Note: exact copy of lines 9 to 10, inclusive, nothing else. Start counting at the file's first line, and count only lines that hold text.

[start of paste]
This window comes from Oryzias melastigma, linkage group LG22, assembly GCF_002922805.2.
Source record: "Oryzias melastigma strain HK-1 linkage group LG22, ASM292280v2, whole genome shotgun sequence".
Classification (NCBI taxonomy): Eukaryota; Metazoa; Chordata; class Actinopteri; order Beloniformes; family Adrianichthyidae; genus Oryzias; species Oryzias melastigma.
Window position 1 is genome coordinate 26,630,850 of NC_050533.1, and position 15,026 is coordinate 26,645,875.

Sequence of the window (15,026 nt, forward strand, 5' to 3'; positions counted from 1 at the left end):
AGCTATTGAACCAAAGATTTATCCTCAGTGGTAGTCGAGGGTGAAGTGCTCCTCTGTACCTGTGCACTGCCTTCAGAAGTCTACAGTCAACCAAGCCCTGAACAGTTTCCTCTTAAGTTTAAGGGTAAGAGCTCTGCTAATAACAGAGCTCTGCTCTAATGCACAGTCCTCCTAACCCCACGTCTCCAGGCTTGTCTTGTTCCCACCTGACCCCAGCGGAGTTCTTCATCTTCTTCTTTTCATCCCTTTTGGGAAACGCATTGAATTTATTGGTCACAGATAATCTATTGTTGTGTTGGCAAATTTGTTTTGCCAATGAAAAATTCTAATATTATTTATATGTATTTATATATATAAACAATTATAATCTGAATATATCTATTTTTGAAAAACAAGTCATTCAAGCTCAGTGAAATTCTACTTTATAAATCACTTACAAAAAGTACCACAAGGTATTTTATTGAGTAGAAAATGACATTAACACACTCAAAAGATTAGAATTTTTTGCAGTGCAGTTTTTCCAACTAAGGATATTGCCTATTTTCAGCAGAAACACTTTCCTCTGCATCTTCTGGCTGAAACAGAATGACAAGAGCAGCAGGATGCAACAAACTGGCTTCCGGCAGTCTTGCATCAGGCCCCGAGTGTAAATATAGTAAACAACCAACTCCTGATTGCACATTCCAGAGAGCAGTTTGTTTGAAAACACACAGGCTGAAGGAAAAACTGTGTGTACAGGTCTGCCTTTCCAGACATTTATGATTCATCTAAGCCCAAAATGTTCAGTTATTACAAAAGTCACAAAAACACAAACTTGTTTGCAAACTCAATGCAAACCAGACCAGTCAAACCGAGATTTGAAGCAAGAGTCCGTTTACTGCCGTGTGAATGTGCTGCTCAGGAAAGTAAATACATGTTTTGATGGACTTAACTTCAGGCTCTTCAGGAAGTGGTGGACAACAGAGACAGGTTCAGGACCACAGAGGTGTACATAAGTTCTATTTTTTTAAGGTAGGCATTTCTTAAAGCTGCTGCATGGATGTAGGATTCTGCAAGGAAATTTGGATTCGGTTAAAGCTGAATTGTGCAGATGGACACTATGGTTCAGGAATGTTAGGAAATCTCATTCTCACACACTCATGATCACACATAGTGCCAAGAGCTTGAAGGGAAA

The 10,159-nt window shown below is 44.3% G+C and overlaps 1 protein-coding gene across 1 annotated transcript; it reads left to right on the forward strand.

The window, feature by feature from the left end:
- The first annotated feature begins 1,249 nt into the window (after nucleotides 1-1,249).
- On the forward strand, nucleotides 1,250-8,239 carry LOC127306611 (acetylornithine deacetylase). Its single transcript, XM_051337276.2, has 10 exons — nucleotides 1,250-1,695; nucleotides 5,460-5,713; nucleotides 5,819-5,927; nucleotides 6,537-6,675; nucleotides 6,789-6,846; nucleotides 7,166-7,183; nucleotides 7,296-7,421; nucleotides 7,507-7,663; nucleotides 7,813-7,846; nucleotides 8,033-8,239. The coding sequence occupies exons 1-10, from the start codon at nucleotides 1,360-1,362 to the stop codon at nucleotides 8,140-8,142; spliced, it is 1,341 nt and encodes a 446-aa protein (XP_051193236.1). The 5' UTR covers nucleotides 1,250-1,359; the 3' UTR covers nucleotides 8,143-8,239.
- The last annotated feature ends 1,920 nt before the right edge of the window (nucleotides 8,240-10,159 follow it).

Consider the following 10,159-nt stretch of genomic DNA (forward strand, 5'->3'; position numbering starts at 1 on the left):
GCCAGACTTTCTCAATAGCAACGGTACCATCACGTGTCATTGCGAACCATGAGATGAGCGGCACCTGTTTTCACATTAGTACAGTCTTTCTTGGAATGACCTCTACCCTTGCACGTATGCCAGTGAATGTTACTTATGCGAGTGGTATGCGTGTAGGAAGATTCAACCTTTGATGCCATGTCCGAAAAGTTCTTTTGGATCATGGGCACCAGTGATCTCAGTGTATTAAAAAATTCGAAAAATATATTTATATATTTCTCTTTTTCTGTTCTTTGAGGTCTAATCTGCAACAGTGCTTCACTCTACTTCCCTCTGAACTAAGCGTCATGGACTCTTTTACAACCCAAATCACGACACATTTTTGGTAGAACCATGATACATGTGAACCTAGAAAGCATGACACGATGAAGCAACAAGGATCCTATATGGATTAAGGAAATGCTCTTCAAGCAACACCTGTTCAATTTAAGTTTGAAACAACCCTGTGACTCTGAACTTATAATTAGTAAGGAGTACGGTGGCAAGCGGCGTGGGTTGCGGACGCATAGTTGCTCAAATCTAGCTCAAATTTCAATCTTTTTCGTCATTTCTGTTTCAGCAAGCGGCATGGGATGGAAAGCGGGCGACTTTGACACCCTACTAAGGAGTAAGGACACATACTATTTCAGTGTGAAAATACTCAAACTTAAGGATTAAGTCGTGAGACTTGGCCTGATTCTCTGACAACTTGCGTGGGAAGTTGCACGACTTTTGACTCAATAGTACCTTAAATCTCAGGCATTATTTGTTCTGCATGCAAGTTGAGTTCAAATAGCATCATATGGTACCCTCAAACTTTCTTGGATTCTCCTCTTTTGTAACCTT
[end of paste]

- The first annotated feature begins 1,249 nt into the window (after nucleotides 1-1,249).
- On the forward strand, nucleotides 1,250-8,239 carry LOC127306611 (acetylornithine deacetylase). Its single transcript, XM_051337276.2, has 10 exons — nucleotides 1,250-1,695; nucleotides 5,460-5,713; nucleotides 5,819-5,927; nucleotides 6,537-6,675; nucleotides 6,789-6,846; nucleotides 7,166-7,183; nucleotides 7,296-7,421; nucleotides 7,507-7,663; nucleotides 7,813-7,846; nucleotides 8,033-8,239. The coding sequence occupies exons 1-10, from the start codon at nucleotides 1,360-1,362 to the stop codon at nucleotides 8,140-8,142; spliced, it is 1,341 nt and encodes a 446-aa protein (XP_051193236.1). The 5' UTR covers nucleotides 1,250-1,359; the 3' UTR covers nucleotides 8,143-8,239.